Updated: July 19, 2016 10:26 AM ET | Originally published: July 19, 2016 8:30 AM EDT

Olympic athletes are known for undergoing grueling endurance training to master their sports. But many have also endured personal hardships to get to the games in the first place.

An uplifting story about the latter type of endurance is the subject of the upcoming PBS American Experience documentary The Boys of ’36, which is about the nine working-class men on the University of Washington’s crew team who won a gold medal 80 years ago in competition at the 1936 Summer Olympics in Berlin. While getting to that level of athletic achievement at the height of the Great Depression, these sons of loggers and farmers — who worked on salmon boats and as janitors to pay for college — managed to best more privileged oarsmen, like collegiate rivals from the University of California and the Ivy League schools of the East Coast, as well as those from the U.K.’s Oxford and Cambridge.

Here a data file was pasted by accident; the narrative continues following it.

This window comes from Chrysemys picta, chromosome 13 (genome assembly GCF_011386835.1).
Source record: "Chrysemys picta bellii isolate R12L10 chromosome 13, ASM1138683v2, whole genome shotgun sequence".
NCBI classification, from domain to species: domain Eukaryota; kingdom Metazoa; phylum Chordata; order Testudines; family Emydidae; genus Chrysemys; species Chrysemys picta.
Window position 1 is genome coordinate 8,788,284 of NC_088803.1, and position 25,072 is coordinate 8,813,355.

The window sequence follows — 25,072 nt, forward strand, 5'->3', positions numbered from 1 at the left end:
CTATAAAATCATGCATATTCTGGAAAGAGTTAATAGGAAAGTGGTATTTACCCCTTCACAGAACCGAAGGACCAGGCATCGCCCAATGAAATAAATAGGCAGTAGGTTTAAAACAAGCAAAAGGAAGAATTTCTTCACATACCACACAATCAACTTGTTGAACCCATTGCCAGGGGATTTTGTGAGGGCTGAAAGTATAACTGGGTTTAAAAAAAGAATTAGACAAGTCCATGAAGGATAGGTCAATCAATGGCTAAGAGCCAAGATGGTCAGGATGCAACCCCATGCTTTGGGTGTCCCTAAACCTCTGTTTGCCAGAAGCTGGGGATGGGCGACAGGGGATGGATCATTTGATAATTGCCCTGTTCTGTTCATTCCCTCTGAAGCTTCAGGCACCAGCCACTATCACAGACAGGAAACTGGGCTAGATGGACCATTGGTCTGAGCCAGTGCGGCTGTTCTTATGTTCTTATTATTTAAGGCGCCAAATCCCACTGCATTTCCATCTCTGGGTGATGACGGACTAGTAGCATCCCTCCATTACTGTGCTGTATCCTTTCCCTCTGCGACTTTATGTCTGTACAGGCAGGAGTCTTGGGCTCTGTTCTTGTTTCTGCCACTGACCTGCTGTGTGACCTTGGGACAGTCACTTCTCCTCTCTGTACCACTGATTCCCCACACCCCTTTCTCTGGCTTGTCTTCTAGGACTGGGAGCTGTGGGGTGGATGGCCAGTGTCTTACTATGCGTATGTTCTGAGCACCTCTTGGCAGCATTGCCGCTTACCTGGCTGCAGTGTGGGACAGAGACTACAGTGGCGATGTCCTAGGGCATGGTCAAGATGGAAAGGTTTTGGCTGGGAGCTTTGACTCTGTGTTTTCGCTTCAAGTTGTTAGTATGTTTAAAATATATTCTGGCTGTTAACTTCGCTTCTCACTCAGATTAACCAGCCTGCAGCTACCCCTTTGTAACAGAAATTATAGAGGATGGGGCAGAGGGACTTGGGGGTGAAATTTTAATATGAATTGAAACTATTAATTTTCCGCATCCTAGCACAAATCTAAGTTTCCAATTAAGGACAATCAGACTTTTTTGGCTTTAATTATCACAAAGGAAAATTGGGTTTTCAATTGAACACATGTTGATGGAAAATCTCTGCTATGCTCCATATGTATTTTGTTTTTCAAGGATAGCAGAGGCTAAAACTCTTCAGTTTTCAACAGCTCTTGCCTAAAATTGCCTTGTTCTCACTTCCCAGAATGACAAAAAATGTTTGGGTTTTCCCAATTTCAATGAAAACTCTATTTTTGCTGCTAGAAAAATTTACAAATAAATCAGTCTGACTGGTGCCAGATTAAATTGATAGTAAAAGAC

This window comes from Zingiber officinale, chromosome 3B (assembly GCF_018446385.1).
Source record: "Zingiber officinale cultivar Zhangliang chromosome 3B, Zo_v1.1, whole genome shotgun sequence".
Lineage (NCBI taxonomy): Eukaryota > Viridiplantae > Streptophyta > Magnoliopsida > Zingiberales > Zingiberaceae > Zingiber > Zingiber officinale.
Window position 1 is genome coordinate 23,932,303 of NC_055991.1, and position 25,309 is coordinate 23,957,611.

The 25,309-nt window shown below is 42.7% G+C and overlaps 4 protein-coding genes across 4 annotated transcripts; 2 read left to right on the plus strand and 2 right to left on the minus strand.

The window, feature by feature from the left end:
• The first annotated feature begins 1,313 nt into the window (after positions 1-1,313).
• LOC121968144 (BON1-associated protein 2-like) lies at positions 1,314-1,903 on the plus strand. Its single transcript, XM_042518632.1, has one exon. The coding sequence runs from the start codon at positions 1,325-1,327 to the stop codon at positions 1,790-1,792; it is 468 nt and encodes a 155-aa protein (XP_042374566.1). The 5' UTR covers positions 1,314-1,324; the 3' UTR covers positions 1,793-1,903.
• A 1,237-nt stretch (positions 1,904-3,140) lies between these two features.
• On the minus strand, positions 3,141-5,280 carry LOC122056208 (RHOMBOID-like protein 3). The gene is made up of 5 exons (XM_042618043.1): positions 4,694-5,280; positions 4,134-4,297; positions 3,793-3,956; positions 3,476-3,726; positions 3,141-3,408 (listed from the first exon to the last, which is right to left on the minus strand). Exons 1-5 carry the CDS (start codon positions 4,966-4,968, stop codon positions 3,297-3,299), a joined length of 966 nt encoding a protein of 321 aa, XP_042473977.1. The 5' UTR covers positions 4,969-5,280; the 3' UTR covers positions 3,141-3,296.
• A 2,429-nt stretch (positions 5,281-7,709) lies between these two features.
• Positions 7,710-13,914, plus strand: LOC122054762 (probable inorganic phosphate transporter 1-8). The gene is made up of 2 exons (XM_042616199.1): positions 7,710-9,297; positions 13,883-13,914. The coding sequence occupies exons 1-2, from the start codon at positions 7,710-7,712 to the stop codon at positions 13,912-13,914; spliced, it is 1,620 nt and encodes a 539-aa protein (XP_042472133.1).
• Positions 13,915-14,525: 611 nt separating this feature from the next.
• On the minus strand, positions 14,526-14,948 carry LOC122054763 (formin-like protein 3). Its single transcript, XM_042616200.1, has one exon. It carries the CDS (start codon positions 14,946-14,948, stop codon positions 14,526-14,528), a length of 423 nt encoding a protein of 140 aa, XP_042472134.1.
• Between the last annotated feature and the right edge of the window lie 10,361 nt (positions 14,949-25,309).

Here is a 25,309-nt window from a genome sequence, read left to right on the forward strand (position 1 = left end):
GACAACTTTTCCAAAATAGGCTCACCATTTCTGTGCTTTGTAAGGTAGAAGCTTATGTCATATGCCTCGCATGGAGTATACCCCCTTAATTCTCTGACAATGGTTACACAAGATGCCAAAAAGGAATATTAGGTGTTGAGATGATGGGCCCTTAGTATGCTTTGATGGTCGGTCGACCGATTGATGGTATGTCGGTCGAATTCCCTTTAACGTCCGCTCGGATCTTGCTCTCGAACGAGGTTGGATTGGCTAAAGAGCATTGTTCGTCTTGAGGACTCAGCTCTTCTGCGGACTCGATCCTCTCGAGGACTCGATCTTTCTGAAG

But, as this exclusive clip shows, their Olympic victory was the most astonishing of all: Nazi Germany’s swastika-wearing rowers quit their jobs to train for the Olympics and were, like many German athletes, seen as a point of national pride, given the opportunity to do anything necessary to achieve a win. After all, that year’s Olympic Games were meant to be a key propaganda tool for Adolf Hitler, who aimed to showcase the physical superiority of the German people—and to present a picture of a country at peace, even as he had already started down the road to World War II.

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The hour-long documentary — inspired by Daniel James Brown’s New York Times bestseller The Boys in the Boat and featuring interviews with children of the oarsmenairs on August 2.

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Write to Olivia B. Waxman at olivia.waxman@time.com.

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